Alan M. Dershowitz - The Jerusalem Post - January 3, 1994
Jonathan Pollard has now served longer in prison than any American in history convicted of spying for an ally.
Indeed, he has served longer than most Americans convicted of spying for
enemies. This is especially surprising in light of the plea bargain that the
government struck with Pollard. In exchange for pleading guilty and
cooperating with the government, Pollard was promised that the government
would not seek life imprisonment.
But the judge nonetheless imposed a life sentence and the very prosecutors who
made the promise are now breaking it by insisting that President Clinton not
reduce the life sentence. Under current guidelines, Pollard may not be
eligible for parole until 2015.
In light of all this, it is not surprising that the US president is reported
to be considering some form of reduction to bring Pollard's sentence more in
line with those who have pleaded guilty to spying for allies and more in line
with the government's promise. But now, in a calculated way to keep Pollard
in prison, Pentagon officials have made public a letter from outgoing
Secretary of Defense Les Aspin to Clinton alleging that Pollard had slipped
classified information into 14 letters he sent from prison. The implication
is that this information might endanger US security.
If there were any truth to this tall tale, it would show unparalleled
stupidity on the part of the American intelligence officials who monitored all
of Pollard's letters.
If they had spotted any dangerous classified material in the first letter,
they clearly would have stopped it from being sent. To wait until all 14
letters had been sent, would have constituted government complicity in the
publication of dangerous classified information.
AS ONE of Pollard's legal advisers, I have read many of his letters in which
he defends himself against charges that he seriously endangered American
national security. If any of his letters inadvertently included information
which was technically classified, then it was information that had either
already been made public or was of no real importance.
The best proof of this is that Joseph deGenova, the prosecutor in the Pollard
case, has publicly called for all the classified information in that case to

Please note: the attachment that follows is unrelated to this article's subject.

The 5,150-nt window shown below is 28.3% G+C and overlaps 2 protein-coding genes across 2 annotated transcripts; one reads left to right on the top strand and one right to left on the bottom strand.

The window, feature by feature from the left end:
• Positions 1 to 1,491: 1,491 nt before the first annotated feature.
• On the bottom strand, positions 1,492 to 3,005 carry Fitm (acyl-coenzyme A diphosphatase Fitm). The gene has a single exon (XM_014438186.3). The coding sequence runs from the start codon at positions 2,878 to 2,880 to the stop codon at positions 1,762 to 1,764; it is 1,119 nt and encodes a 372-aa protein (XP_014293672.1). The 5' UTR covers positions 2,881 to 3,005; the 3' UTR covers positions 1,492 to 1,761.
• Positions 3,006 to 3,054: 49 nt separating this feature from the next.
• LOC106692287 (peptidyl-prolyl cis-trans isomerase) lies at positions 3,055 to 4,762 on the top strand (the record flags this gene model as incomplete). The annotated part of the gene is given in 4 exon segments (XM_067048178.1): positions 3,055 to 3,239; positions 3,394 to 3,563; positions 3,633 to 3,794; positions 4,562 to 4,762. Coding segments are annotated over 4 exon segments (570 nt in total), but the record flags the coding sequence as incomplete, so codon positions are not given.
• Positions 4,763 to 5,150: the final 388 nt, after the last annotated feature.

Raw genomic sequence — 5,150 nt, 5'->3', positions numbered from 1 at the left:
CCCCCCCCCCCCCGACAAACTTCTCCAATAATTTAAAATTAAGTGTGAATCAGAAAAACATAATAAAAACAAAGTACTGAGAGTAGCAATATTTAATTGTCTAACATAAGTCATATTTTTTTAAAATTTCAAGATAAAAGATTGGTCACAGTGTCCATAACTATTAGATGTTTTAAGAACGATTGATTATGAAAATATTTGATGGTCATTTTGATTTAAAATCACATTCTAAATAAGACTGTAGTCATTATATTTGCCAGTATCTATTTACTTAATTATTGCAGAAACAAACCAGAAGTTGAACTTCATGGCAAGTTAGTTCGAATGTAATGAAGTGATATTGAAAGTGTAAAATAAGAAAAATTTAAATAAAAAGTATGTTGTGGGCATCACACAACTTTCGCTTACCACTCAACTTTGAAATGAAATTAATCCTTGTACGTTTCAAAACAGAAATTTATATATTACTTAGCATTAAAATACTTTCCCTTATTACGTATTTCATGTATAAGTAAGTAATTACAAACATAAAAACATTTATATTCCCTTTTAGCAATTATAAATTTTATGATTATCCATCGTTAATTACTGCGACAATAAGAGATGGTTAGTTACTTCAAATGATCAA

be made public.
Several years ago, the government claimed that 13 of Pollard's letters
contained classified information. On November 23, 1992, the director of naval
intelligence confirmed that the material in those letters had been
declassified "because they no longer possess the potential to damage national
security." Aspin must be aware of this statement, yet in his letter to the
president, he conveyed the false impression that the contents of Pollard's
letters currently have the potential to damage US national security.
What we are seeing here is yet another abuse of the classification system by
the Pentagon to serve political rather than national security interests. The
entire classification system reeks of arbitrariness.
Insiders leak classified information with impunity. I was recently told by a
former intelligence official that he had been shown classified information in
the Pollard case to give him ammunition to oppose Pollard's release. In
another leak, intelligence officials assert that information provided by
Pollard to Israel may have inadvertently found its way to the Soviet Union.
Yet prosecutor deGenova asserted during a public debate that he had no
information to confirm this.
In a democracy it is unfair for the government to argue against the rights of
a citizen by relying on classified information without giving that citizen the
right to defend against its charges. Accordingly, the only appropriate course
for the government to follow now is that suggested by prosecutor deGenova: all
the material on which the government is relying in its efforts to keep Pollard
in jail should now be declassified so that the public can determine for itself
the actual extent of damage done by Pollard.
A full, fair and open review of the facts will show that the information
provided by Pollard to Israel was largely tactical and regional. It related
primarily to Iraq's plans for chemical and gas warfare and to Syrian-inspired
terrorism directed against civilians.
Jonathan Pollard has more than paid his debt to society for engaging in an act
of civil disobedience calculated to save innocent lives.